By Aglaia Kremezi
I believe, is the only country in Europe to give its civil servants
paid leave of absence in November, so that they may return to their
villages to help harvest the olives: A perfect example of how much
the produce of the land and traditional eating habits still affect
modern life. At least four out of ten baby-boomers that live in
the big cities -- Athens and Thessaloniki -- come originally from
agricultural areas. They have moved to the cities during the last
forty years, bringing with them the cooking and culinary habits
as practiced in the villages by their mothers and grandmothers.
The majority of the people who live and work in the densely populated
capital of Greece continues to maintain homes and close ties with
their places of birth. They visit them on long weekends, summer
holidays, as well as every Christmas and Easter.
one of the most important reasons that drive all the new inhabitants
of the major urban centers back to the land is the pure and unadulterated
taste of food in their village homes. It evokes a different time
in their lives, happier and more human. The foods Greeks dream of
are not elaborate and complicated, but based on the humble but delicious
regional produce: Seasonal vegetables, leafy greens –growing wild,
or cultivated— grains, mainly in the form of homemade bread, fruity
olive oil, home cured olives, beans and other legumes, local cheeses,
yogurt, occasionally fresh or cured fish, and sometimes meat, are
the basis of everyday Greek Cooking. Bread used to be the basic
staple food, as it was in ancient and Byzantine times. Although
now people can afford a great variety of foods, Greeks still consume
enormous quantities of bread. Every meal ends with seasonal fruits,
while sweets are part of the festive table, which almost always
involves meat, lamb in most occasions.
oil, the primary fat used in Greek cooking, is basic to every Greek’s
life and identity. “A stubborn and rebellious wife, who refused
to submit to her husband and go to bed with him, was rubbed with
olive oil for seven days. On the eighth day --according to Greek
folk tales-- she became sweet tempered and loving, ready to let
her husband make love to her...” This is the most exotic of the
sixty or so folk remedies in which olive oil plays the leading role.
Most of these remedies, with roots in antiquity, are still practiced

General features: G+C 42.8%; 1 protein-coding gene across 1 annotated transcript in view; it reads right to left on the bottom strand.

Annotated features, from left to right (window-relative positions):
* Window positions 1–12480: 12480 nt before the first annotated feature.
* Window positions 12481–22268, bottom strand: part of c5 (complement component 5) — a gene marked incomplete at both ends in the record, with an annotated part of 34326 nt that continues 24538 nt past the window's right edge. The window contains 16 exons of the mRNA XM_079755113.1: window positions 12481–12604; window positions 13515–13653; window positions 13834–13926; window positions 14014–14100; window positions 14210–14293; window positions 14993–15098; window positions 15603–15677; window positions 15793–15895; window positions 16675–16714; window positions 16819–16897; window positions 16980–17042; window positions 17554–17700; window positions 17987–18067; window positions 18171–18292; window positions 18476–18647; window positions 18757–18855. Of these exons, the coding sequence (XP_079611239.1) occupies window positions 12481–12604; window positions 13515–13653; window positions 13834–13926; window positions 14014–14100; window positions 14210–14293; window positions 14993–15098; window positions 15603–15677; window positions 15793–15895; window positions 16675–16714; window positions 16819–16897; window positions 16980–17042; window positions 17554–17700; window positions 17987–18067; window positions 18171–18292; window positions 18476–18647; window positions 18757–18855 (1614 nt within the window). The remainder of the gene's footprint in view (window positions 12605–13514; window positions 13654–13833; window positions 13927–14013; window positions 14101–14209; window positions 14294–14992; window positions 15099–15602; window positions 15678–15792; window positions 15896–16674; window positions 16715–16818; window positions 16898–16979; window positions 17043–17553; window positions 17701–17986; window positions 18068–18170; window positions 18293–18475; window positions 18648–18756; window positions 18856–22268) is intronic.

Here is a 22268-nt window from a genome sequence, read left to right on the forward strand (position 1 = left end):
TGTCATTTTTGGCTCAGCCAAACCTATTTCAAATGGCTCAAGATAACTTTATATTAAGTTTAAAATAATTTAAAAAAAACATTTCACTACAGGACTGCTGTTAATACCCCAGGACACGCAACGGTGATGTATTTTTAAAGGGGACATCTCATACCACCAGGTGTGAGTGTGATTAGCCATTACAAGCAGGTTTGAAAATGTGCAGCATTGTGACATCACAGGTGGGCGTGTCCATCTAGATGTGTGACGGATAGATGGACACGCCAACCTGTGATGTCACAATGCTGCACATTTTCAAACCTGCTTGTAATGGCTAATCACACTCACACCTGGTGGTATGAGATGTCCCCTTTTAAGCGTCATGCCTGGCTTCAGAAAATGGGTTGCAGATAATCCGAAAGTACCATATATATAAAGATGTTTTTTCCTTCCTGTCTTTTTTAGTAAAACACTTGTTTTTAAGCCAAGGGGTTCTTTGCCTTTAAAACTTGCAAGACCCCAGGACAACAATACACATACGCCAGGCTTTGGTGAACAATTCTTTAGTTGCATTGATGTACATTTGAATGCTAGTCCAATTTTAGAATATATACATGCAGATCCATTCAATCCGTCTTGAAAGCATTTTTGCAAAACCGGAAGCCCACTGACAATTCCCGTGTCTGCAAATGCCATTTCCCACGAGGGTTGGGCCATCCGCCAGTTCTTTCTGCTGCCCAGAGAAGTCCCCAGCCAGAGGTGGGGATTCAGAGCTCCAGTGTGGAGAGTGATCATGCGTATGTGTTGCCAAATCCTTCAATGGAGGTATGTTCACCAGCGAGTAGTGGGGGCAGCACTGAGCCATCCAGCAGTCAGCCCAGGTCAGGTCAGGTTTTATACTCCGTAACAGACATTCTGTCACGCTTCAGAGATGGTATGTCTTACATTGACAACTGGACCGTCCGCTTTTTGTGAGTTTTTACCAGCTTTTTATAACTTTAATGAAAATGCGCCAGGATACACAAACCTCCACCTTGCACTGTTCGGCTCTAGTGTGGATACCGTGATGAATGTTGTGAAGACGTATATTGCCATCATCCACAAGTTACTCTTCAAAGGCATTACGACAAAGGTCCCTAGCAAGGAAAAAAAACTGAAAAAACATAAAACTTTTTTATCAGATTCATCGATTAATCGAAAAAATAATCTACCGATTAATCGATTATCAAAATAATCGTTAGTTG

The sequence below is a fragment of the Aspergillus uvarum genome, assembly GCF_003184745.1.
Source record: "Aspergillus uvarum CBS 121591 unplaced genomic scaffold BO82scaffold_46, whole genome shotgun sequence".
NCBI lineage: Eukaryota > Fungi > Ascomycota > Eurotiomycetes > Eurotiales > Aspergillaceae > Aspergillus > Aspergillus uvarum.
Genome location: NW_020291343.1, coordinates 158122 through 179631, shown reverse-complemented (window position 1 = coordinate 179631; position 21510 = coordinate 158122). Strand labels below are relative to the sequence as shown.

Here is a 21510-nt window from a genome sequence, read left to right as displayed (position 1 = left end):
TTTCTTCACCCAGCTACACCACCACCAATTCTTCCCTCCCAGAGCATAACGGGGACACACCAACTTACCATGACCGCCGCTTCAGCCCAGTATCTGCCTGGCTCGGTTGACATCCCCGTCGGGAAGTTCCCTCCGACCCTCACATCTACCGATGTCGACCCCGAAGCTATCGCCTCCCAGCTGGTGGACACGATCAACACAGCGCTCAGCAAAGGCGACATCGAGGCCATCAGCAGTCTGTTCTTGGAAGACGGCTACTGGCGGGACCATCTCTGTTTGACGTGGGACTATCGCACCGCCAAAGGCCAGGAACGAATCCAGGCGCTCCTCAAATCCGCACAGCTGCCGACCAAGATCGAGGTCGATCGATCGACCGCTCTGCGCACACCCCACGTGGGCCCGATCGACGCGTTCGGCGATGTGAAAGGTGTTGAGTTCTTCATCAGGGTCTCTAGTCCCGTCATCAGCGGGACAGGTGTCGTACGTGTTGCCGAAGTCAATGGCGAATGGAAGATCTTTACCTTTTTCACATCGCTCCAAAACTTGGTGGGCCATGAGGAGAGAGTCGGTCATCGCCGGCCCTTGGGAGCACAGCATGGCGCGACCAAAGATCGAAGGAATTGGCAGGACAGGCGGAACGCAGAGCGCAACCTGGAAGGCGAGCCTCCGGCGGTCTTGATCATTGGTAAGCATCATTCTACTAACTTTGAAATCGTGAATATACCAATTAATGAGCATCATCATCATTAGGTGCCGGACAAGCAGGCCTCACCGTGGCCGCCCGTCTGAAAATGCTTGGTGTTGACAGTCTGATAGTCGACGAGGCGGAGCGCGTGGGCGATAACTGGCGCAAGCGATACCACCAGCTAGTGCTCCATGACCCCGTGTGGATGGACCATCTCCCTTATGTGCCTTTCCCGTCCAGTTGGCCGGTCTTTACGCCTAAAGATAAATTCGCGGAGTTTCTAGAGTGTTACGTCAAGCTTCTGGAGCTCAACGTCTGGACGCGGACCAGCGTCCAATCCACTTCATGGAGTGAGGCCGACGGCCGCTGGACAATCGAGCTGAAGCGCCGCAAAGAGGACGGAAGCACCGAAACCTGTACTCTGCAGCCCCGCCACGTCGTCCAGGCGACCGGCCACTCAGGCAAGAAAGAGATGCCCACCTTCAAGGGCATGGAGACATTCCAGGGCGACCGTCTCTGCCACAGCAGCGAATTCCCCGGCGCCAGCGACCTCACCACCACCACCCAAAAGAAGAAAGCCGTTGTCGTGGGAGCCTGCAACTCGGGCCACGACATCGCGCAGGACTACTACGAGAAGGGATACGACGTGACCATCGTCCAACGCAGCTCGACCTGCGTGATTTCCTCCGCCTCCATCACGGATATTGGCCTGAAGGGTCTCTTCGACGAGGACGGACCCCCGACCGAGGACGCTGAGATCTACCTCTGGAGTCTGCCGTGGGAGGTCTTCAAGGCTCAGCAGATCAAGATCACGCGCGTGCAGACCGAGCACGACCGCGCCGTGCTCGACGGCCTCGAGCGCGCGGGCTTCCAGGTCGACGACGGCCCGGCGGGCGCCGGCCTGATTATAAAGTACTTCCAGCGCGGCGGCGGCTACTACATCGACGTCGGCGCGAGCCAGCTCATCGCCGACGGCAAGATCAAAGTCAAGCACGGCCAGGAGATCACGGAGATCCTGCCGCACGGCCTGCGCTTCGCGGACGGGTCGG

in rural Greece. For Greeks olive oil is not just the main fat used
in cooking. It is also tied to every ritual, both folk and religious,
that marks the crucial events in the cycle of life. Priests anoint
with olive oil the infants at Christening, and again with olive
oil, mixed with wine, the bodies of the deceased are embalmed prior
to burial. Most Greek families either produce the olive oil
they consume –about 40 pounds per person each year— or they buy
it from friends who have a surplus.
dishes like the green bean, eggplant, potato or zucchini stew, cooked
in lemon or tomato sauce are called ladera (i.e. cooked in olive
oil). The fruity juice of the olives is the principle ingredient
in those delicious vegetarian meals, which are eaten with plenty
of crusty bread and cheese. Greek food is simple, down to earth
and forgiving, but not plain. It is tied to the natural produce
of each region making the most of it and changes with the seasons.
In the homes people still don't make stuffed tomatoes or melitzanosalata
(eggplant dip) during the winter months, although one now finds
these vegetables all year round.
day, the ingenious Greek cook manages to create a new, interesting
and delicious dish from the same few, humble ingredients. Let’s
take horta –the wild or cultivated greens— as an example: Horta
are steamed or blanched and made into salad, simply dressed with
lemon juice and olive oil; they are sautéed with onions or garlic
and supplemented with homemade pasta or cheese to make a more substantial
meal. Greens are also added to a flour-based soup or porridge to
feed the family, or mixed into batter and fried to make patties.
When meat or poultry are available, the greens can be added to it
and finished with avgolemono, the delicious egg and lemon sauce,
to create a Sunday meal. And, of course, the various greens
are the base of many pies, large or small, baked or fried. The most
famous are the large pies baked in Metsovo, on the extreme northwest,